Friday, July 14, 2017


So this week I have been involved in some software testing. And the usual route of an Excel spreadsheet had been employed to manage faults, bugs, or changes. I hate managing software faults with a spreadsheet. It normally ends in a mess, with multiple versions, poorly formatted, emailed here there, and everywhere.

To avoid this and not having access to a real software bug-tracking tool like fogbugz I quickly set up something in Trello.

Trello is brilliant and I have many boards for various jobs on the go at one time. It is a simple free-to-use tool for managing simple tasks and workflows.


I set up 6 lists flowing from left to right. New bugs can be added by the team or by the customer. They can be entered directly as a new card or via email by links provided. The email to the board facility is brilliant and it will create a new card automatically.

I hear you say but how can I refer to a card or bug when discussing it with the team. Do I need to refer to the bug name every time? Nope. In Google Chrome, there is an extension that adds unique card numbers automatically. So in discussions, you can refer to bug #27. The extension also has the benefit of adding a number of cards to a list. So at a glance, you can see how many bugs are raised or how many are ready for a test.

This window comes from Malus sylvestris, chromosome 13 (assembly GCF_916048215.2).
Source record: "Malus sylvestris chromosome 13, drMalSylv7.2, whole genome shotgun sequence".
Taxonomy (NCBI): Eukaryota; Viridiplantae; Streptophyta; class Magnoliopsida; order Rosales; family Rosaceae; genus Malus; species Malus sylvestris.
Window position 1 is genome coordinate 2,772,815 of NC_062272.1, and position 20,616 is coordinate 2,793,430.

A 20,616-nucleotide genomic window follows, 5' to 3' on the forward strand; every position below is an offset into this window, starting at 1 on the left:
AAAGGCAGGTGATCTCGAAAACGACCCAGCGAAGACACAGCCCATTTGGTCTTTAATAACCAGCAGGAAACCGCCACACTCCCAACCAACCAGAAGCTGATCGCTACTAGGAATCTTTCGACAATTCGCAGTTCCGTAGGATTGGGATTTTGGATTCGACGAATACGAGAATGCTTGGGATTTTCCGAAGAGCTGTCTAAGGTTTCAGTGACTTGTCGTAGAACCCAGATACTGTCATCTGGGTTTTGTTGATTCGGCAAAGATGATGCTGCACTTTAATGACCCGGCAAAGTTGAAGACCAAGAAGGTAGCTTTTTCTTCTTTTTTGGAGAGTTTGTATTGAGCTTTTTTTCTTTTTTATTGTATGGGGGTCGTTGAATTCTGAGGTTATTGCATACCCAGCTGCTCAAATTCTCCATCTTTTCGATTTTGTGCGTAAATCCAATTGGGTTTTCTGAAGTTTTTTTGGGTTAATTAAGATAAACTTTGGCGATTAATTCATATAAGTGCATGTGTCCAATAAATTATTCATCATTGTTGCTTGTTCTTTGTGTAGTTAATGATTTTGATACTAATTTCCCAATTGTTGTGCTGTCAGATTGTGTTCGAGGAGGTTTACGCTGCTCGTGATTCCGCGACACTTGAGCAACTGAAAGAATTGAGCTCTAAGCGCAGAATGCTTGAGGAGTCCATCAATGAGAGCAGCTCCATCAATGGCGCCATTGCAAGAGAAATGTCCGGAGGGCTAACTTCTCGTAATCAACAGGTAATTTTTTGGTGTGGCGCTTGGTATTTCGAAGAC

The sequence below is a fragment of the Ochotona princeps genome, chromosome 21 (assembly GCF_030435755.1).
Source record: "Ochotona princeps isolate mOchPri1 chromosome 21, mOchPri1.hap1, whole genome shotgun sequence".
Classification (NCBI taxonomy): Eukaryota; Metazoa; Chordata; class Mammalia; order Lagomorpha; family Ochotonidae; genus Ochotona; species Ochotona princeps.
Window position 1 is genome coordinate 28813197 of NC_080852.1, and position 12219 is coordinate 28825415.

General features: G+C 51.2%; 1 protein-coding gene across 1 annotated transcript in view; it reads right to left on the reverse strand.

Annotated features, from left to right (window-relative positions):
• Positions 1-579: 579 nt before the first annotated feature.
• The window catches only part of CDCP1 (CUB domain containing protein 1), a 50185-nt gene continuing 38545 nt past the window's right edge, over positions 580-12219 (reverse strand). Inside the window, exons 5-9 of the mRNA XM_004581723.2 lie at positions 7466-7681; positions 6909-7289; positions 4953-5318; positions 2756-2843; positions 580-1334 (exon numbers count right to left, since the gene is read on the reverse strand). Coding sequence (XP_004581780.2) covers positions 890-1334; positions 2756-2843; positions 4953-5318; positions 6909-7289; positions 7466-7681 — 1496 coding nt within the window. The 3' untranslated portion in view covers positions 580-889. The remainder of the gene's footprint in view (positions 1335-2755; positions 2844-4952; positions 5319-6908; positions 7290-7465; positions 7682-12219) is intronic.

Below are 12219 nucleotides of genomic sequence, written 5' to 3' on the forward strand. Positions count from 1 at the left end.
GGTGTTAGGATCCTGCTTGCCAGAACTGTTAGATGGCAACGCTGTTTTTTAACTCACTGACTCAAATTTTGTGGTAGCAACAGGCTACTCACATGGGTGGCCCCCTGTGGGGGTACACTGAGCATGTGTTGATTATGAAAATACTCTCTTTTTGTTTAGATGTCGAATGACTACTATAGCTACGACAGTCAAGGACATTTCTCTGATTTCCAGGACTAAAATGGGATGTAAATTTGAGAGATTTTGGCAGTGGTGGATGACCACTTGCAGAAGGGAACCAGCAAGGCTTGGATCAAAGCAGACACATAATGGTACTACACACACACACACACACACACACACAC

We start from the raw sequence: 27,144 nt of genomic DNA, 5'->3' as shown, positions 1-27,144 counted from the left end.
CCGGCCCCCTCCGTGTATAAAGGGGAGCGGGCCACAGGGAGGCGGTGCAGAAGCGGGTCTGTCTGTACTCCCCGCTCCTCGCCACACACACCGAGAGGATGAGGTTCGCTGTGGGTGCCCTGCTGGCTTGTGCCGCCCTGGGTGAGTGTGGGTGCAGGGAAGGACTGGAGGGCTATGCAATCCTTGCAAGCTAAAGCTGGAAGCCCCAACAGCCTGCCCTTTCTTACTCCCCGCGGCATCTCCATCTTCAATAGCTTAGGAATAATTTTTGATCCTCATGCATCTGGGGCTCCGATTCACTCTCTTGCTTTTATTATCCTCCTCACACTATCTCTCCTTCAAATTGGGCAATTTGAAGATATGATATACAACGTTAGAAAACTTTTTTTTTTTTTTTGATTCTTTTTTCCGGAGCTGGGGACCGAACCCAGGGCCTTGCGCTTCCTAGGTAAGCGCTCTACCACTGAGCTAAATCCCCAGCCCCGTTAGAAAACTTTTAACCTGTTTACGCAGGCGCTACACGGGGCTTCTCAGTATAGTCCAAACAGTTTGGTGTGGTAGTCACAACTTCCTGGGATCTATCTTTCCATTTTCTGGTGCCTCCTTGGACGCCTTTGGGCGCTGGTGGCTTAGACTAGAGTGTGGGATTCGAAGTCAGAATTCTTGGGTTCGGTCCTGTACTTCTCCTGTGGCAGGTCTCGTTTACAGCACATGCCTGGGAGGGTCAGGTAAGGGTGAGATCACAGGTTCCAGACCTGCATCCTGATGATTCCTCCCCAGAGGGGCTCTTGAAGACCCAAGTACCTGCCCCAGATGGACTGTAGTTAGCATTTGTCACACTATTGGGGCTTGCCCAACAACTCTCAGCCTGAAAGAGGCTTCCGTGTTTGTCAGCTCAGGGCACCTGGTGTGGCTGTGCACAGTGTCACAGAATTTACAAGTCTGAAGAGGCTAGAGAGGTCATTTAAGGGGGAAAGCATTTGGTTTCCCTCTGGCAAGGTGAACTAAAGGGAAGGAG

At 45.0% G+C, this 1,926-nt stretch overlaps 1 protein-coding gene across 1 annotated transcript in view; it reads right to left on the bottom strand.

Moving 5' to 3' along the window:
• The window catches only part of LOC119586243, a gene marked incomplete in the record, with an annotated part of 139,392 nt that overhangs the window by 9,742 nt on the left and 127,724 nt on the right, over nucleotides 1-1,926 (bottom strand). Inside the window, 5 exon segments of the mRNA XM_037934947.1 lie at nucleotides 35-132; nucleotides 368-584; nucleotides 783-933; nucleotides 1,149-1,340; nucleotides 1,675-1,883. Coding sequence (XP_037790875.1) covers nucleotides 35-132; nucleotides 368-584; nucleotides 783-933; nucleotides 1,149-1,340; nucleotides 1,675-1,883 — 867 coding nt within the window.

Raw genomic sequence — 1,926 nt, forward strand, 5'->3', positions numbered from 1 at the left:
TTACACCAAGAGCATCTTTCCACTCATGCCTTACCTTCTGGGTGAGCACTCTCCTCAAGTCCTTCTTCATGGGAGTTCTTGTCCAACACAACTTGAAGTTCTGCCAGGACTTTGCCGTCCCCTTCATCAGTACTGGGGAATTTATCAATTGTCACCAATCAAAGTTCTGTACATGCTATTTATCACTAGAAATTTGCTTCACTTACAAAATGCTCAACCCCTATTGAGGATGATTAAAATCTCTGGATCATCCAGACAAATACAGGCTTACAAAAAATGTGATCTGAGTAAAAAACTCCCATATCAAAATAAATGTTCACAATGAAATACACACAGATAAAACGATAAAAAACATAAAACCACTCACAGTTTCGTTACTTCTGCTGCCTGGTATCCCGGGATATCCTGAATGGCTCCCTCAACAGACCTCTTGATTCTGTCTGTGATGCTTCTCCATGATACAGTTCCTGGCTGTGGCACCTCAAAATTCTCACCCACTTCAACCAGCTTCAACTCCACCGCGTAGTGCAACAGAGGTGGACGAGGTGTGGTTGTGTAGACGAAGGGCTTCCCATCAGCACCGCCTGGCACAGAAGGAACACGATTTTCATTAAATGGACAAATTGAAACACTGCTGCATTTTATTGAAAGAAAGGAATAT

The bug tracker board can be accessed by anyone who has access to the team. When connected to the team they can then take control of individual bugs and they can be assigned a bug. So at a glance, you can see John is working on bug #27, and Tom is testing #32. When John has completed the fix for bug #27 he can move the bug to the ready for test list and assign the bug to Tom. When Tom tests the bug and it passes the test Tom can move it to Done. If it is not fixed he can move it back to in progress and assign it back to John and add a comment as to why it did not pass the test.

Colors can be added to each bug indicating the criticality of the fault. So at a glance, you quickly see the red for critical and can concentrate on these first.

Bugs can include attachments, so you can take a screenshot of a fault and quickly add it to the bug to help with the resolution. You can add multiple items to a bug, so if there are a number of similar faults these can be grouped into one bug and make use of the checklist facility. Tick them off as they are resolved.

So there you go. Trello as a bug tracker. It's not perfect, but I set up ours in under 10 minutes, you can have your whole team collaborating together working through problems or changes. It's much better than yet another Excel spreadsheet and you can see at a glance visually the status of the bugs.